ISANDLWANA – heart of the Battlefields
Isandlwana, in the heart of the Battlefields, is one of the ‘hidden gems’ which we at WOWZULU want to show every visitor to KwaZulu-Natal. Because it’s no longer just the site of a battle – it’s the centre of a beautiful area and the home of a vibrant community with lots to offer.
During the battle of Isandlwana of 1879, the British suffered what is reputedly ‘the single greatest defeat for the British Army at the hands of a native army’.
The battlefield, at the foot of the iconic, helmet-shaped mountain of the same name, today adjoins a charming, contemporary village where visitors are welcome and can connect with the everyday life of a community. The Isandlwana Museum and our WOWZULU Marketplace are part of this community, and from the hill above the village the luxury Isandlwana Lodge overlooks the village and the Battlefield.
Isandlwana is one point of a triangle that connects the battlefield via the Fugitive’s Trail to Fugitive’s Drift on the Buffalo or Umzinyathi River, where the survivors of fleeing British soldiers crossed, and Rorke’s Drift further along the river, where a valiant group of British soldiers defeated Zulu pursuers the next day.
Further afield is Nondweni, where a French Prince Imperial, the last of the Boneparte dynasty, died in one of the area’s many skirmishes, and where talented Zulu women now run a business manufacturing hand-embroidered cushion covers that are exported across the world. Close to Isandlwana, in a community of the descendants of Basotho tribesmen who were brought into the area to create a buffer between them and the Zulus, is the beautiful historical school and church St Augustine’s, where another group of women make beads from recycled beads and create beautiful beaded jewellery.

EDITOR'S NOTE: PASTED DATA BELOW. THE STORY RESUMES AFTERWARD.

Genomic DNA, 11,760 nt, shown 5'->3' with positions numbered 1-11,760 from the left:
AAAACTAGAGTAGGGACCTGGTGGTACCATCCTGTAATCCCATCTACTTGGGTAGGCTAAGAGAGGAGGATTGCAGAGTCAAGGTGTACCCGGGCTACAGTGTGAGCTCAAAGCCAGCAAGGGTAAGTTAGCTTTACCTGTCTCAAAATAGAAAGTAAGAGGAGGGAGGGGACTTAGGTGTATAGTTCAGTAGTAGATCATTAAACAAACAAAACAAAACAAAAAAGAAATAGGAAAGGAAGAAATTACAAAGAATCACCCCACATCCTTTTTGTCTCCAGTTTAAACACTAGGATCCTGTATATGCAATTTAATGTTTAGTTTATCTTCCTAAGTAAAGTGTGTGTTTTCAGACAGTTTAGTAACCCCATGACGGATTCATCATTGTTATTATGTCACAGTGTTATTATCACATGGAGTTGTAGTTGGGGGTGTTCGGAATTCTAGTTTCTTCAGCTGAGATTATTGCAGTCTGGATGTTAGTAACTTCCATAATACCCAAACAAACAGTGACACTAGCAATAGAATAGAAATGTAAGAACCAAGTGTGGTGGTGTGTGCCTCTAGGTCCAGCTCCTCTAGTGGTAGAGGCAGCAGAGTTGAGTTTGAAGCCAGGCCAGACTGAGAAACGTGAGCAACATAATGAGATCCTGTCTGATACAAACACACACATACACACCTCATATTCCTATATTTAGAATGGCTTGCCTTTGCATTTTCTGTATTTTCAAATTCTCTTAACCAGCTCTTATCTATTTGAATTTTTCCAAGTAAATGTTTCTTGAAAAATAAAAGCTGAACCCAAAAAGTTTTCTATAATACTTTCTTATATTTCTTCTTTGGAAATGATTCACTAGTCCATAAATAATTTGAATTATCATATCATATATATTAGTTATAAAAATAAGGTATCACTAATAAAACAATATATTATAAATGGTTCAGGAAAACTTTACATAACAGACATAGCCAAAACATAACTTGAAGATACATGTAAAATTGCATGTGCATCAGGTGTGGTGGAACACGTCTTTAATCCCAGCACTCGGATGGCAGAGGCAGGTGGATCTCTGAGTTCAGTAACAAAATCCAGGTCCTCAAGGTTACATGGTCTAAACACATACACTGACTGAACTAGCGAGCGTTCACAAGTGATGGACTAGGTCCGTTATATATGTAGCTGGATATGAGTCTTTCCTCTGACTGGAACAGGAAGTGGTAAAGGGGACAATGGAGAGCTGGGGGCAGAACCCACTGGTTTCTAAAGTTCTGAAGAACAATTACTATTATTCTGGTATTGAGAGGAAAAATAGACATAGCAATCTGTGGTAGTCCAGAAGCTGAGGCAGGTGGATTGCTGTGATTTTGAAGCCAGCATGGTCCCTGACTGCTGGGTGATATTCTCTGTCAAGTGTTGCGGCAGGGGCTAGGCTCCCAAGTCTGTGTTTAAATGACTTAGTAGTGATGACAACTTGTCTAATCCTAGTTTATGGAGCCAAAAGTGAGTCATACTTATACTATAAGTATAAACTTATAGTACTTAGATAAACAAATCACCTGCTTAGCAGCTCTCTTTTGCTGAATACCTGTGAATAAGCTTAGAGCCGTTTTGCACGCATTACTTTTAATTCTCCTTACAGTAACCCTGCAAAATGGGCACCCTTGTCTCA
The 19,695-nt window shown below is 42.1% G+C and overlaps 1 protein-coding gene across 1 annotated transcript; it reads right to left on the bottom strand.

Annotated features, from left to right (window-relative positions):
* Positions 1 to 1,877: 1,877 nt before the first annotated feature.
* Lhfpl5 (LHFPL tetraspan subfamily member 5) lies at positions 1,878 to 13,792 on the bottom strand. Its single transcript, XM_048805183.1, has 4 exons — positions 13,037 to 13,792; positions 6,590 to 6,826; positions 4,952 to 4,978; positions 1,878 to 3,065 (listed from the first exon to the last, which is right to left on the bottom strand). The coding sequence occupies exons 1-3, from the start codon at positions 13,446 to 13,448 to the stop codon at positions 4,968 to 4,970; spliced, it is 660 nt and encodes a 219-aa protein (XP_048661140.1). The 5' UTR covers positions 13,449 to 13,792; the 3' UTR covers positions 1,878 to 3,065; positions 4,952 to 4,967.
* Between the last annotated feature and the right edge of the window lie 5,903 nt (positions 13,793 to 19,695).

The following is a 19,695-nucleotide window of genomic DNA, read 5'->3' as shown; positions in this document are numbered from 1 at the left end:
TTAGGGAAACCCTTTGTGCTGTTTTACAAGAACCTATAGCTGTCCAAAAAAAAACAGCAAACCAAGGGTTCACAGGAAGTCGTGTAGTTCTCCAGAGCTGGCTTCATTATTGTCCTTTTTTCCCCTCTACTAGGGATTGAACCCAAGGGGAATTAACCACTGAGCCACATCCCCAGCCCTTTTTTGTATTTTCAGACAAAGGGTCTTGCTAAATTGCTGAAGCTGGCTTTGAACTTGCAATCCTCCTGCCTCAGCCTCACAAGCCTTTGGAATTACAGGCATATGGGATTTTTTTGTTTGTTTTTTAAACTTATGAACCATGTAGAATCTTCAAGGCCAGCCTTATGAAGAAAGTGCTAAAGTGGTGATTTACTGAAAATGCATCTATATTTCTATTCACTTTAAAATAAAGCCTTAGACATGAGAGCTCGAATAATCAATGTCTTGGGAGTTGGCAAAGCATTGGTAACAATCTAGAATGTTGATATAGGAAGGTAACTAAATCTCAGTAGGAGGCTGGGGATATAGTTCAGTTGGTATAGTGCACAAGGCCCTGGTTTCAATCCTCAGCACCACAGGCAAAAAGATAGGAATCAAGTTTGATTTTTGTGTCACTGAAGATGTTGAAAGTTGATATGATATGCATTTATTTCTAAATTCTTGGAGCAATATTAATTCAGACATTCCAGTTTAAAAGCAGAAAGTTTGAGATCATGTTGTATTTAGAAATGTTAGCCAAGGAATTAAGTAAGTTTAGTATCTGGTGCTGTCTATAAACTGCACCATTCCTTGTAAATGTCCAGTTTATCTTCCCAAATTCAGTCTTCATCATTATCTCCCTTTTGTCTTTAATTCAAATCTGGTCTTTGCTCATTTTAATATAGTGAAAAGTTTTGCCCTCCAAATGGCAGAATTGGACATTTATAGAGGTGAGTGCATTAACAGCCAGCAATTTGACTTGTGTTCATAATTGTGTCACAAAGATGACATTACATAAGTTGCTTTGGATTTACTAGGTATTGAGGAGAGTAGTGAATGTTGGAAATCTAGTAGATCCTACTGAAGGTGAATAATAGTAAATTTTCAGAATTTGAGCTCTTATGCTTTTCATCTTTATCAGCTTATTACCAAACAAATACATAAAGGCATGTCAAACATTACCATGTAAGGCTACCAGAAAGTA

This corner of the Battlefields is a place that’s alive with stories – the story of the battles of Isandlwana and Rorkes Drift; the story of the museum and church built by the British after the battle; the story of British and Swiss missionaries who established missions on opposite sides of the Umzinyathi (Buffalo) River and never spoke to one another; the story of the two ‘mad American women’ who came to Africa to build a luxury lodge ‘in the middle of nowhere’; the story of the rock and tree ‘dassies’ on a hill next to the lodge; and the many stories of the Zulu and Basotho tribal communities who live in the area.
The Battlefields are in the heart of KZN and are generally an all-year-round destination, although the winter months (June to August) usually bring mild to warm days with cold nights perfect to gather around a fireplace and exchange stories from the day.
THIS MONTH’S RECOMMENDATIONS
Charming and knowledgeable local tour guide Dalton Ngobese takes visitors on scenic one- or two-day hikes in the area surrounding the WOWZULU Marketplace at Isandlwana. Dalton is a descendant of Inkosi Sihayo, one of the Zulu chiefs who was embroiled in the conflict that led to the Battle of Isandlwana on 22 January 1879. Dalton gives both a Zulu and an English perspective on the battles of Isandlwana and Rorkes’ Drift, and introduces hikers to the local flora, fauna and wildlife, as well as to the culture of both the Zulu and the Basotho communities who live peacefully side by side in the area.
Mountain Bike ToursR1.00
Be Guided along the Fugitives Trail WalkR1.00
Isandlwana Village WalkR1.00
Historical Battlefield TourR1.00